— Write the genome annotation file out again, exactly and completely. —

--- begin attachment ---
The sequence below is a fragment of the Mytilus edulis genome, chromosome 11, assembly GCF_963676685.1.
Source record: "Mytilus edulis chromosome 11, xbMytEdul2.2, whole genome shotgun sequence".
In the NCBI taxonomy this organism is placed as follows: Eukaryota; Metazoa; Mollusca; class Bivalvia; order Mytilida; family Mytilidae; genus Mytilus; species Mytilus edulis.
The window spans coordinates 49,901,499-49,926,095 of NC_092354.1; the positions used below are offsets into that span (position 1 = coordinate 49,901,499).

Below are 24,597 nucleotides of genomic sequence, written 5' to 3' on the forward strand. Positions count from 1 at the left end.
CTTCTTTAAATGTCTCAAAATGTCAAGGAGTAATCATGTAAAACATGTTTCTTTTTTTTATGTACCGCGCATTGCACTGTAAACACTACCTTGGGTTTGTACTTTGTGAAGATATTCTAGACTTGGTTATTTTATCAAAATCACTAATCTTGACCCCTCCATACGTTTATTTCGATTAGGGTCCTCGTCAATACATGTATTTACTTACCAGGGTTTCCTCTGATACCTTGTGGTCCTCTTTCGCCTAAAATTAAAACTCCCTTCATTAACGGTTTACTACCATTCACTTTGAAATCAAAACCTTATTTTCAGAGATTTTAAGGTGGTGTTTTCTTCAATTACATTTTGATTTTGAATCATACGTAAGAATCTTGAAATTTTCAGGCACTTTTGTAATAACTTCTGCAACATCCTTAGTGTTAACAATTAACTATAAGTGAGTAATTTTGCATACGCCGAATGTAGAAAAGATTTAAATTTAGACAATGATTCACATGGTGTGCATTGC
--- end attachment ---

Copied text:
The sequence below is a fragment of the Mytilus edulis genome, chromosome 11, assembly GCF_963676685.1.
Source record: "Mytilus edulis chromosome 11, xbMytEdul2.2, whole genome shotgun sequence".
In the NCBI taxonomy this organism is placed as follows: Eukaryota; Metazoa; Mollusca; class Bivalvia; order Mytilida; family Mytilidae; genus Mytilus; species Mytilus edulis.
The window spans coordinates 49,901,499-49,926,095 of NC_092354.1; the positions used below are offsets into that span (position 1 = coordinate 49,901,499).

Below are 24,597 nucleotides of genomic sequence, written 5' to 3' on the forward strand. Positions count from 1 at the left end.
CTTCTTTAAATGTCTCAAAATGTCAAGGAGTAATCATGTAAAACATGTTTCTTTTTTTTATGTACCGCGCATTGCACTGTAAACACTACCTTGGGTTTGTACTTTGTGAAGATATTCTAGACTTGGTTATTTTATCAAAATCACTAATCTTGACCCCTCCATACGTTTATTTCGATTAGGGTCCTCGTCAATACATGTATTTACTTACCAGGGTTTCCTCTGATACCTTGTGGTCCTCTTTCGCCTAAAATTAAAACTCCCTTCATTAACGGTTTACTACCATTCACTTTGAAATCAAAACCTTATTTTCAGAGATTTTAAGGTGGTGTTTTCTTCAATTACATTTTGATTTTGAATCATACGTAAGAATCTTGAAATTTTCAGGCACTTTTGTAATAACTTCTGCAACATCCTTAGTGTTAACAATTAACTATAAGTGAGTAATTTTGCATACGCCGAATGTAGAAAAGATTTAAATTTAGACAATGATTCACATGGTGTGCATTGC